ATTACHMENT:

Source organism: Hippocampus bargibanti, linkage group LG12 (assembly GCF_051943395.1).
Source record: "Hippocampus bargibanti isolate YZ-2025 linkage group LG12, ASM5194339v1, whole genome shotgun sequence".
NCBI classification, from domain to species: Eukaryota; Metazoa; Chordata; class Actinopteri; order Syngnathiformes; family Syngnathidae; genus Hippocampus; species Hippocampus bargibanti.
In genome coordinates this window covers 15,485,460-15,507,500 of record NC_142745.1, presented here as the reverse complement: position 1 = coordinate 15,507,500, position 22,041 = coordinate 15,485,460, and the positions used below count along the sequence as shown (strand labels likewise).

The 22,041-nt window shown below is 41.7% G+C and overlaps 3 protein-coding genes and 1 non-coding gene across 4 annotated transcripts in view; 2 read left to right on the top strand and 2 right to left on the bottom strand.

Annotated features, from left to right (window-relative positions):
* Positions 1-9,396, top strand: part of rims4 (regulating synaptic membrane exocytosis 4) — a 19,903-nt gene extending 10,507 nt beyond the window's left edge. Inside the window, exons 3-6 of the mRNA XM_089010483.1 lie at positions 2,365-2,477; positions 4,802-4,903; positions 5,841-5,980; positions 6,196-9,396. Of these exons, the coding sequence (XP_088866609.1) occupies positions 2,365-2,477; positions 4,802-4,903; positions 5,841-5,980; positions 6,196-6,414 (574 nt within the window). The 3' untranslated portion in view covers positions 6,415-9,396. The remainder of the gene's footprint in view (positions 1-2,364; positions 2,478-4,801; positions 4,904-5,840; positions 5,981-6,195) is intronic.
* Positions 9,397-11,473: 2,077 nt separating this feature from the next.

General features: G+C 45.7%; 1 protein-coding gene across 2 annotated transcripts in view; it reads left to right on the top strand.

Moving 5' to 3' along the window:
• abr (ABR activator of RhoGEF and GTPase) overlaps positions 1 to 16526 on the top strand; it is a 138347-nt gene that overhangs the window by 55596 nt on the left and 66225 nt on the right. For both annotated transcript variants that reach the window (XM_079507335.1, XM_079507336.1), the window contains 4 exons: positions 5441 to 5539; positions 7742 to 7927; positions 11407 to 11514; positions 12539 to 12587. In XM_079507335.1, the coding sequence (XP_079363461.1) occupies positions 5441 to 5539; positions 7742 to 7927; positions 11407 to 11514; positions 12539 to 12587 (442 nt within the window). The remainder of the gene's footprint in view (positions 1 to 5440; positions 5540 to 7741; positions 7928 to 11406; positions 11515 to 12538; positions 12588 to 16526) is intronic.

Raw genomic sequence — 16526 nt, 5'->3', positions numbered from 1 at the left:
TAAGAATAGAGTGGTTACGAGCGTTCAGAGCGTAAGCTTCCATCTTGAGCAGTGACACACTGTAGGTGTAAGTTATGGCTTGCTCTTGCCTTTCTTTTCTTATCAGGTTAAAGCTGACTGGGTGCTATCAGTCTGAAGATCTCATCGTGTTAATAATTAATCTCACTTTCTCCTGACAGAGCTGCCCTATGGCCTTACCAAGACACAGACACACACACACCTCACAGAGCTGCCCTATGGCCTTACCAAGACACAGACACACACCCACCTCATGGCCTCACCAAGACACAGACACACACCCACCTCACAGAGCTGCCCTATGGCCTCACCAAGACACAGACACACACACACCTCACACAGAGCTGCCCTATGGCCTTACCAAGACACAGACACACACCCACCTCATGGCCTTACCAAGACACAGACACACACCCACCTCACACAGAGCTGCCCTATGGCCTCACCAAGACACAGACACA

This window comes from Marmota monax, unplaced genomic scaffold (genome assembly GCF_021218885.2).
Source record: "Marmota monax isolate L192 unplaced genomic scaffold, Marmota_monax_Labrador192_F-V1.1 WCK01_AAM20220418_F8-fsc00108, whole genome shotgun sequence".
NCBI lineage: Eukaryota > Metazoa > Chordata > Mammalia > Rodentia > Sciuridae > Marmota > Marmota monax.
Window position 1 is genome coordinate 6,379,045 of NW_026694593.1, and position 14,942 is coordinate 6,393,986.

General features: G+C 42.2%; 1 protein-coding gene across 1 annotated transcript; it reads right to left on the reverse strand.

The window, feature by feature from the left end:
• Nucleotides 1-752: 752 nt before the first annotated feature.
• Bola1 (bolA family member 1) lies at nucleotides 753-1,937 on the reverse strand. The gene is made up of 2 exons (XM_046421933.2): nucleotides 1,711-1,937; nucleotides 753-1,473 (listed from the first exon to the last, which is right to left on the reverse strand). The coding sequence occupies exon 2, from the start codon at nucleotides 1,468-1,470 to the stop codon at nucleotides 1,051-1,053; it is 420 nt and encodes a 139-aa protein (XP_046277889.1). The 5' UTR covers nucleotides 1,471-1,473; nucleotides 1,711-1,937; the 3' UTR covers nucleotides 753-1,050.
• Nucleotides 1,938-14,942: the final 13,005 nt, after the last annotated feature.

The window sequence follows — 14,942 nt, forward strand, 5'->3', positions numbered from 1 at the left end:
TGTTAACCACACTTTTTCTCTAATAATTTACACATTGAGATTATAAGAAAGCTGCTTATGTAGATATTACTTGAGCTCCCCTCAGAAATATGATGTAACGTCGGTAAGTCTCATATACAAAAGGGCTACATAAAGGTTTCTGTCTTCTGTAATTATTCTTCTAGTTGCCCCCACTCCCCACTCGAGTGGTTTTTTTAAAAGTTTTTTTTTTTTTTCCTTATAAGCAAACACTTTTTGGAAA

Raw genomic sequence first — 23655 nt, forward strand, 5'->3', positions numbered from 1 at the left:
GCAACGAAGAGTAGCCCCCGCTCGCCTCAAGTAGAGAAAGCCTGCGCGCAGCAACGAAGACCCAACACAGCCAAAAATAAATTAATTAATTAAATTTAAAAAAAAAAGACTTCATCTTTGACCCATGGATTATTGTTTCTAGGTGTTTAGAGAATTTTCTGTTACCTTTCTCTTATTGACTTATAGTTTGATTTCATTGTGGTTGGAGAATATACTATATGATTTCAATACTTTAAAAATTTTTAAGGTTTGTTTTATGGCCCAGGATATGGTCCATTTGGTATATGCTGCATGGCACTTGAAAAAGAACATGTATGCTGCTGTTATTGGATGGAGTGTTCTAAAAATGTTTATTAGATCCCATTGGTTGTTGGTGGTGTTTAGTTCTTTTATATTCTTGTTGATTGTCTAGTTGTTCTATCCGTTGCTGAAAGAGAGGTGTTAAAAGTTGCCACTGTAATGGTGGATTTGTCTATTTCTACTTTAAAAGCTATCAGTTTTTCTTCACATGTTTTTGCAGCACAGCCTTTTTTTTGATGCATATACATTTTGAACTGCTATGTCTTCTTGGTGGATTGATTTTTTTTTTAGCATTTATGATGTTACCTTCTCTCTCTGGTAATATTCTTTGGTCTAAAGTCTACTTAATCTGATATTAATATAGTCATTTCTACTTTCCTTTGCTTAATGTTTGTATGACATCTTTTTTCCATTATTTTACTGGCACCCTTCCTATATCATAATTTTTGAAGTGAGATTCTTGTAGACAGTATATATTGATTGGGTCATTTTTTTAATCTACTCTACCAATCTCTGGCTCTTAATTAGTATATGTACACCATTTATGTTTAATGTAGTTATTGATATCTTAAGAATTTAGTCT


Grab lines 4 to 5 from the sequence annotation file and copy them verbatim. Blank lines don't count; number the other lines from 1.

In genome coordinates this window covers 15,485,460-15,507,500 of record NC_142745.1, presented here as the reverse complement: position 1 = coordinate 15,507,500, position 22,041 = coordinate 15,485,460, and the positions used below count along the sequence as shown (strand labels likewise).

The 22,041-nt window shown below is 41.7% G+C and overlaps 3 protein-coding genes and 1 non-coding gene across 4 annotated transcripts in view; 2 read left to right on the top strand and 2 right to left on the bottom strand.